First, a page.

Saturday, June 15, 2019

      Having canvased all of the contractors (50+) holding current 2019 COK Building Permits I am concerned by their lack of understanding regarding our new code requirements. Of the 30 that I actually reached very few were interested or understood the pressure testing they must pass to obtain their Certificate of Occupancy. Whether this is complacency or obstinance I predict a rash of angry builders whose projects fail to achieve < 3 ACH or meet Duct Leakage targets.
      There were several public meetings in 2018 about the full adoption and enforcement of the new Building Code and there is further info on the COK website. I urge builders to get on board as early as possible. I have already helped many Contractors through Energy Star and LEED projects. 2018 Code is very much the same; plan ahead, follow the process and you will pass on the first go.

Friday, August 10, 2018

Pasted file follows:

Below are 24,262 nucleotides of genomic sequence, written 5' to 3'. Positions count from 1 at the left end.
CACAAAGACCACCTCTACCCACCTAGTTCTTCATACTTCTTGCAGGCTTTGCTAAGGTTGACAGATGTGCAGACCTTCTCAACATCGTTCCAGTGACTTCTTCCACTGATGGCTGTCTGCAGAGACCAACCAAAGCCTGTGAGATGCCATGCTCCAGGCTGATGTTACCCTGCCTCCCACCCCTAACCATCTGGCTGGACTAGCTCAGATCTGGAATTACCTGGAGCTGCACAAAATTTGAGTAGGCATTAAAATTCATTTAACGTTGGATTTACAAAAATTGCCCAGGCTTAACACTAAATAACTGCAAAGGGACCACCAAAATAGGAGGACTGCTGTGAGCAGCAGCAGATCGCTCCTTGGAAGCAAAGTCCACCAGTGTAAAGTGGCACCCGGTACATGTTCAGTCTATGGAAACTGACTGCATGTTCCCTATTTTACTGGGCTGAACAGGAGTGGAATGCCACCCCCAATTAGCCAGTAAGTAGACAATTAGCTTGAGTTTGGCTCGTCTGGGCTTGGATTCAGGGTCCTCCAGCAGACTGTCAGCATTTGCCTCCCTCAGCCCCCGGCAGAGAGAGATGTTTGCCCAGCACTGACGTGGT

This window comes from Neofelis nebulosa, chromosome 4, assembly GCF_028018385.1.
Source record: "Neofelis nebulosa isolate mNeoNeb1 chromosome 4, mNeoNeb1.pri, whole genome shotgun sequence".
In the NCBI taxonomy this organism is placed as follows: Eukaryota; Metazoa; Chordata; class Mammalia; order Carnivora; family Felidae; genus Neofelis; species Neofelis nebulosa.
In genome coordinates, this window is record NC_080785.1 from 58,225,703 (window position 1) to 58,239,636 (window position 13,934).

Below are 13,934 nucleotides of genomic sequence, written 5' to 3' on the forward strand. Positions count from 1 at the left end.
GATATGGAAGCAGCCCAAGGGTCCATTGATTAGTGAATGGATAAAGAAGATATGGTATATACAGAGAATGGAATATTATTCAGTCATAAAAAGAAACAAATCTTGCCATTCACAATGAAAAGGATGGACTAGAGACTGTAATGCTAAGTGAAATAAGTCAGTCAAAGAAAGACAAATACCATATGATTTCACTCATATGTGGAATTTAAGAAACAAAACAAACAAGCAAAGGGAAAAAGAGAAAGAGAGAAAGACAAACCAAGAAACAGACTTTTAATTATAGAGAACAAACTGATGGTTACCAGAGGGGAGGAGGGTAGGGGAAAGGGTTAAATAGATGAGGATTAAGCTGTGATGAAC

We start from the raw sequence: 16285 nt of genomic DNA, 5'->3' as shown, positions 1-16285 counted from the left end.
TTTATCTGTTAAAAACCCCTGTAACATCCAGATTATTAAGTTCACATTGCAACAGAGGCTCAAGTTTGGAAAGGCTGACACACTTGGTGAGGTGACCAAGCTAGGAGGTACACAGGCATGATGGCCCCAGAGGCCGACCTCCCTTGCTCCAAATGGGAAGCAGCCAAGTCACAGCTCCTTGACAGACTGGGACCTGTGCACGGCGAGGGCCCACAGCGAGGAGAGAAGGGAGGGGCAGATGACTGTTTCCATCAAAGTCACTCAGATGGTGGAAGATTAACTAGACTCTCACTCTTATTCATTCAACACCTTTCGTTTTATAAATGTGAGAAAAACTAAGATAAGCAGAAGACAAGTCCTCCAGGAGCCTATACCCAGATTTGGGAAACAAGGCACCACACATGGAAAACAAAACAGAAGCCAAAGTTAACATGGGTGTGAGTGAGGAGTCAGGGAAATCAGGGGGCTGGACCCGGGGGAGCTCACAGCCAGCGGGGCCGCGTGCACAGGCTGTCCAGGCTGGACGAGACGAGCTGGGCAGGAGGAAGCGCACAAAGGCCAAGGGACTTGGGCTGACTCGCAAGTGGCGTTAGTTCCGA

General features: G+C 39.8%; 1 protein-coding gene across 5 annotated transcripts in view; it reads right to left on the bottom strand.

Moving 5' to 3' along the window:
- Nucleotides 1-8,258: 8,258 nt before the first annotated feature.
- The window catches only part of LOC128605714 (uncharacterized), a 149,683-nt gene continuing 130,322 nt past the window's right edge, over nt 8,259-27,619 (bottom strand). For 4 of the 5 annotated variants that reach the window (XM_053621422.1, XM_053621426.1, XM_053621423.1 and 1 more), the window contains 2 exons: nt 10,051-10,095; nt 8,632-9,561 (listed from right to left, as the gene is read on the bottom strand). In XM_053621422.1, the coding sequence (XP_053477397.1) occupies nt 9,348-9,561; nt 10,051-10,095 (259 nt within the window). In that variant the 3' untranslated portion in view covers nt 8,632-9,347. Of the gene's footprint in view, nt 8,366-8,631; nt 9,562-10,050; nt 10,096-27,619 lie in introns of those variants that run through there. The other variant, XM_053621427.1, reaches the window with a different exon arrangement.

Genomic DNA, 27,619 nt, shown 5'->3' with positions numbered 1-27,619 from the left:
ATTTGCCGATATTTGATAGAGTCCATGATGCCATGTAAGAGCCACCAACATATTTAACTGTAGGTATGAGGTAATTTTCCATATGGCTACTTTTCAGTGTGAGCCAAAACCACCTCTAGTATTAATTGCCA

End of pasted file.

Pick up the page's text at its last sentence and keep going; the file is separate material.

Medical Insurance $$'S for Retrofits

This is a novel idea:
               What if the dollars spent on asthma and other respiratory/sinus issues are directed at residential indoor air quality? Imagine an asthmatic child who is an emergency room super-utilizer getting a prescription for a home performance retrofit from her doctor and her insurance provider paying for it. A typical day at the ER is around $1250. An asthmatic child will trigger once a month in the "right" conditions. That's $15000 in health care that does not help the child since she goes home to the same unhealthy environment. Let's spend that $15K on a whole house retrofit and remove the asthma triggers from her home.
                This is proactive, preventative and long lasting health care that positively affects the whole family by reducing sick school days and missed income from medically related loss of work, not to mention overall improvement in productivity and quality of life. Oh, and by the way, reduced energy costs. ;-)

Thursday, August 2, 2018

2018 IRC - IECC